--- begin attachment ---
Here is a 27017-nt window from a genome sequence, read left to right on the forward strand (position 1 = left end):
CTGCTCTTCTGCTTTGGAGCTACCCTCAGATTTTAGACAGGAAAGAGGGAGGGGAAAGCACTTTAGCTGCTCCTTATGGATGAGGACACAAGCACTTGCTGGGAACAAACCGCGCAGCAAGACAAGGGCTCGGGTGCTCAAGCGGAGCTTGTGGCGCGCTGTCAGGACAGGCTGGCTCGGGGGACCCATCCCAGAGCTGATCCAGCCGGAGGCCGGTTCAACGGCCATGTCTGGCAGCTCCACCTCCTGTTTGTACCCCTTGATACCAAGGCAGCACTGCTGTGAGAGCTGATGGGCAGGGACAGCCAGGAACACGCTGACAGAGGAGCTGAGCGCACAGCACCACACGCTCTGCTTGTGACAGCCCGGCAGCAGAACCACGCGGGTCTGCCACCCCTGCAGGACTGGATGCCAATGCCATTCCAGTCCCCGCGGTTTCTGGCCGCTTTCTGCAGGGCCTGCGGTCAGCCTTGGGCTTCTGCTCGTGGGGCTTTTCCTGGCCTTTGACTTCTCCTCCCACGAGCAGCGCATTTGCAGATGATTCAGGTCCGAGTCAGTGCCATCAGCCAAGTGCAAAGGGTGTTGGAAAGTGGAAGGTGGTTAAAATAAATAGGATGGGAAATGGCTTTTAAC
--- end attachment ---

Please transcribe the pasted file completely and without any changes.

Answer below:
Here is a 27017-nt window from a genome sequence, read left to right on the forward strand (position 1 = left end):
CTGCTCTTCTGCTTTGGAGCTACCCTCAGATTTTAGACAGGAAAGAGGGAGGGGAAAGCACTTTAGCTGCTCCTTATGGATGAGGACACAAGCACTTGCTGGGAACAAACCGCGCAGCAAGACAAGGGCTCGGGTGCTCAAGCGGAGCTTGTGGCGCGCTGTCAGGACAGGCTGGCTCGGGGGACCCATCCCAGAGCTGATCCAGCCGGAGGCCGGTTCAACGGCCATGTCTGGCAGCTCCACCTCCTGTTTGTACCCCTTGATACCAAGGCAGCACTGCTGTGAGAGCTGATGGGCAGGGACAGCCAGGAACACGCTGACAGAGGAGCTGAGCGCACAGCACCACACGCTCTGCTTGTGACAGCCCGGCAGCAGAACCACGCGGGTCTGCCACCCCTGCAGGACTGGATGCCAATGCCATTCCAGTCCCCGCGGTTTCTGGCCGCTTTCTGCAGGGCCTGCGGTCAGCCTTGGGCTTCTGCTCGTGGGGCTTTTCCTGGCCTTTGACTTCTCCTCCCACGAGCAGCGCATTTGCAGATGATTCAGGTCCGAGTCAGTGCCATCAGCCAAGTGCAAAGGGTGTTGGAAAGTGGAAGGTGGTTAAAATAAATAGGATGGGAAATGGCTTTTAAC